It's Star-spangled time...
Updated: Jul 3, 2022
I look forward to the Fourth of July celebration in my neighborhood at Fern’s impressive sweeping perch where all three of the major San Diego fireworks demonstrations can be viewed and appropriate o-o-oohs and a-a-aaahs issued by all partygoers.
Her invitations, hand delivered to each mailbox on Albatross and Palms Streets, reads “Please come to eat hamburgers, hotdogs, vegetarian baked beans and other Fourth of July fixings and drinks to watch the fireworks.”
A walking hamburger with binocular-like eyes accompanies the verbiage.
This will be the first gathering in several years.
Holidays become odder and odder as Covid continues to snake in and out of our lives. For a lobster fest party this week, I received a polite request to test before attending. Dinner dates with close friends were cancelled the past two weekends due to Covid exposure. Thankfully, at least in my part of the world, this is the “most wonderful time of the year” for being in the great outdoors.
Like Holden Caufield in Catcher in the Rye, “I’m quite illiterate but I read a lot…” I love a good book.
Often, I turn to Encyclopedia of the Exquisite, An Anecdotal History of Elegant Delights by Jessica Jenkins. Most recently in my paella-making phase, I learned from her book that saffron is so expensive because it takes more than seventy thousand flowers to amass one pound of the precious spice; the threads are gathered by hand while the flower blooms.
Hmm-m-m, I wondered if Jenkins had anything to say about fireworks.
She acquainted me with Rome’s ground-shaking displays, put on at the Castel Sant’Angelo, not on the Fourth of July, but every Easter from the fifteenth through the nineteenth centuries. The author quoted the Italian metallurgist Vannoccio Biringuccio who wrote about the display magnificently, “It seems as if the sky has opened, and that all the stars are falling to Earth.”
In the end of his essay, he surmised, “Fireworks had no other purpose than amusement, and endured no longer than the kiss of a lover for his lady, if as long.”
The Italian wrote about artillery design and casting metal bells, but reserved his zeal for gunpowder’s stunning effects saying, “From these fires composed of forceful and horrible materials bringing harm and terror to men, a happy and pleasing effect is also produced.” He continued to marvel adding, “and instead of fleeing from it, the people willingly go to see it.”
As I am inclined to do when I begin to write, I ramble—and amble—here and there. On a potty break, I walked past a Chinese work of art near my bedroom door which I purchased some years ago at a satellite location in Escondido of the Mingei Museum.
When the North County location was to be closed, an auction sale was held which I attended with my art patron daughter-in-law. We both came away with treasures. (The Mingei International Museum in Balboa Park re-opened last year after a brilliant restoration during Covid. It is a real crowd-pleaser and big draw to the park.)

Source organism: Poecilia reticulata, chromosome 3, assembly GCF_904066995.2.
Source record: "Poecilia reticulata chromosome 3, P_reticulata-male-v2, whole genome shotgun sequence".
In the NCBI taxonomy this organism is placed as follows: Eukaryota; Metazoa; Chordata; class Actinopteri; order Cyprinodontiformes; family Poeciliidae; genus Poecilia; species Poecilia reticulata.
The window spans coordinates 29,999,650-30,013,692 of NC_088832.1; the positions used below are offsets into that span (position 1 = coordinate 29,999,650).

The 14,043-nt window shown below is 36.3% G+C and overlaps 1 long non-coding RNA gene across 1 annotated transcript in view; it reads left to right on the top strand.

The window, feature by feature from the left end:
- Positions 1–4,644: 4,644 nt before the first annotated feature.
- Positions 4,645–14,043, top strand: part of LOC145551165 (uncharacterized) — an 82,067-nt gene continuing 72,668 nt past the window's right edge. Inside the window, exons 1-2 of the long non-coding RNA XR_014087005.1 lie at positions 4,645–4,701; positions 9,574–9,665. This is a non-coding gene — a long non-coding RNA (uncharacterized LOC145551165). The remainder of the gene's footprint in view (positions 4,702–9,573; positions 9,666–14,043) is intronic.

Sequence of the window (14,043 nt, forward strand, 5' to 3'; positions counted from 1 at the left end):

I inquired about my selection and the curator informed me that my purchase is a gilded Chinese firecracker wrapper. Most likely for Chinese New Year’s celebration.
In 2004, not long after, The San Diego Museum of Art staged an extraordinary exhibition titled Past in Reverse: Contemporary Art of East Asia featuring Chinese artist Cai Guo-Qiang. From my studies then, I learned that “exploding bamboo” or Baozhu in Chinese was the predecessor of firecrackers.
In the Tang Dynasty (618-907), gunpowder was discovered by chance, which led to the invention of firecrackers in China. People found that a loud blast could be produced by inserting gunpowder into the hollow of a bamboo stick and then throwing it into a fire which led to the custom that continues in so many different tradition and incarnations today.
My sweetest and bittersweet-est Fourth of July memory – my brother and I at eight and nine were allowed by my sort-of-strict father to light our own snakes (a variety of firecracker deposit on a surface which emits smoke and spews out ash resembling a snake via an intumescent reaction) on the driveway with punk he had lit for us with stern warning about the dangers of fireworks.
Somehow—I have no idea where my little brother got it or how he set it off—but he threw a lighted firecracker out of his second-floor bedroom window early evening. I’m thinking he was certain the big neighborhood parent happy hour party—whiskey sours, long neck beers, hot dogs on the grill, Mom’s highly-sought-after baked beans, and Willie Nelson music—was well under way, and he could get away with it.
Unfortunately, his aim misfired, and the firecracker exploded on the large awning covering the terrace which set the canvas on fire and brought the celebration to a stunned conclusion.
We were both grounded the rest of the summer.
I had nothing to do with it.
Guilty by association.
With or without scratchy throat or runny nose or home tests or whatever might threaten your holiday weekend, I hope your celebration is joyous, safe, and as Biringuccio, the Italian writer, concluded “the exhilaration fleeting—and eternal.”